A few days ago, at the monthly CocoaHeads meeting here in Belo Horizonte, I was asked to do a brief talk. Since I didn’t have anything ready on short notice, I said I could show off my SwiftChecker app and do an informal Q&A about Swift.
It turned out that most of the attendees were new to Cocoa programming and none had yet done anything in Swift, so I mostly confined myself to the Q&A part. Here are some of the questions — not necessarily in order, and expanding somewhat upon my answers.
Q: we’ve landed a contract to do an iOS app. Won’t it be faster or more efficient to learn Swift now, instead of Objective-C?
A: absolutely not! (echoed by all present that had apps published) You should learn Swift now, it’s a new thing; we’re all starting out together, you’ll gain experience and you can even submit suggestions. But write apps for yourself, nothing that depends on a deadline. In any event, you won’t be able to deliver anything until the final Xcode 6 is out in a few months. In any event, in any real-world app, some parts may remain that are better done in Objective-C; and to understand Cocoa and other frameworks, Objective-C is a necessity. Ask me again in two years — it may be different then.
A: it’s native. Compilation is a little unusual in that you have a simple parser in front, then you get an intermediate representation which goes to a front-end optimizer — this converts all syntactic sugar into library calls, and most of the language is implemented in the library — then that outputs the standard LLVM intermediate representation, which then goes through the same back-end optimizer and code generator that Clang uses. But at the end it’s native. The REPL/playground does some of that to fool you into thinking it’s interpreted, but that’s mostly for learning and trying out things.
Q: so how much do you use the playground? Is it true that it’s still unstable?
A: yes, it’s unstable and there are bugs inherent to the mode the playground compiles stuff, so I’ve never used it. My style is to start with a very simple app — even a command-line app — and gradually build it up.
Q: I began learning Objective-C a year ago and I still haven’t got used to the brackets. What do you similarly dislike in Swift?
A: I remember getting used to the [ ]s in two weeks after I discovered they could be nested; what I never got used to, even after 14 years, is that method and function declarations used different syntax — at least they fixed that! In Swift what I find strange is using dot syntax everywhere. I was a late adopter of it in Objective-C, and usually for properties only. I’m still typing semicolons and backspacing immediately, or putting the type first in declarations, but so far that’s just my habits, not an annoyance with the language.
Q: the first thing I noticed in beta 1 was that there was no
A: well, they put that in now; I suppose it’s important to you guys who work in teams, but I don’t like hiding things from myself. (Someone: “and exceptions?”) I’ve never needed exceptions for my applications, but better error handling is supposed to be coming soon.
Q: which is more fun to write in, Swift or Objective-C?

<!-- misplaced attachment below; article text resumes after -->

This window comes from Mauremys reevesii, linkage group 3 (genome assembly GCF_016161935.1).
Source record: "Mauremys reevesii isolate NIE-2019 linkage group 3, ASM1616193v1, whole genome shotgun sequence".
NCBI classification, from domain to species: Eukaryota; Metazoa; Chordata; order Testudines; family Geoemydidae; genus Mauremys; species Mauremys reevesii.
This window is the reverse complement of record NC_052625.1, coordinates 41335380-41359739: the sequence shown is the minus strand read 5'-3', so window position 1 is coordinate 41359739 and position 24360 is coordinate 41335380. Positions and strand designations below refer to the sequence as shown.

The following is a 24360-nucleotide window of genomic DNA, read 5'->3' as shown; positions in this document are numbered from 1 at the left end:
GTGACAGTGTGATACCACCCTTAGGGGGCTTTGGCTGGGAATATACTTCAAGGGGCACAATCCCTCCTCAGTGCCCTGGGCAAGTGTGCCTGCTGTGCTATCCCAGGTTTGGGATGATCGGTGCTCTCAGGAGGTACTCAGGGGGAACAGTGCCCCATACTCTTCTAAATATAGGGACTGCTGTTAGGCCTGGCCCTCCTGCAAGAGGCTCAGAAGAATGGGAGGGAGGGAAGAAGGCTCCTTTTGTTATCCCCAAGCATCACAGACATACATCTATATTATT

A: depends on how you define “fun”. Writing Swift takes some learning and you have new, powerful constructions like extensions and optionals — but in Objective C you can do fun things with dynamic dispatching or go down into C and do tricky things with pointers and memory. Ideally you should learn both. In general I’m in favor of learning also the lower levels, even machine language; it will help you with debugging.
Q: do you think Swift means that Apple is now abandoning imperative languages and adopting a more functional programming approach?
A: I think those are largely academic concepts — not in the sense that they’re unimportant, but in the end it comes out to what you need in practice to do a specific job. When I studied computer science, “structured programming” was the fashion of the day. Later on “object orientation” arrived and contained many of the older precepts. Now “functional programming” is in fashion, but Swift still has objects (and even structures in the sense of if/then/else, for and while loops, etc). So you can adopt different fashions when programming in Swift, but pragmatism is very important — use them only where appropriate.
So the answer is, it’s a new language, it tries to be very consistent and pragmatical, and it has imperative, functional, and object-oriented features. It can’t be all things to all people, at least in the first versions. Don’t try to fit your existing patterns into it, rather build and learn new patterns — of course there are some rewriting their Scala patterns (or STL, or whatever) in Swift so they can go on using the names/patterns they’re used to, but that’s like moving to an exotic country and asking for your usual breakfast: unrewarding in the long run.
Sidenote: I’d never heard of functional programming until a few years ago, when I had to learn about map/reduce for an interview with Google; when that didn’t work out, I forgot all about it until Swift came out. It’s quite interesting (see this article, for instance) and I see how it can be useful for many things; still, in Swift you’re free to mix all these paradigms, which is quite enough for my purposes.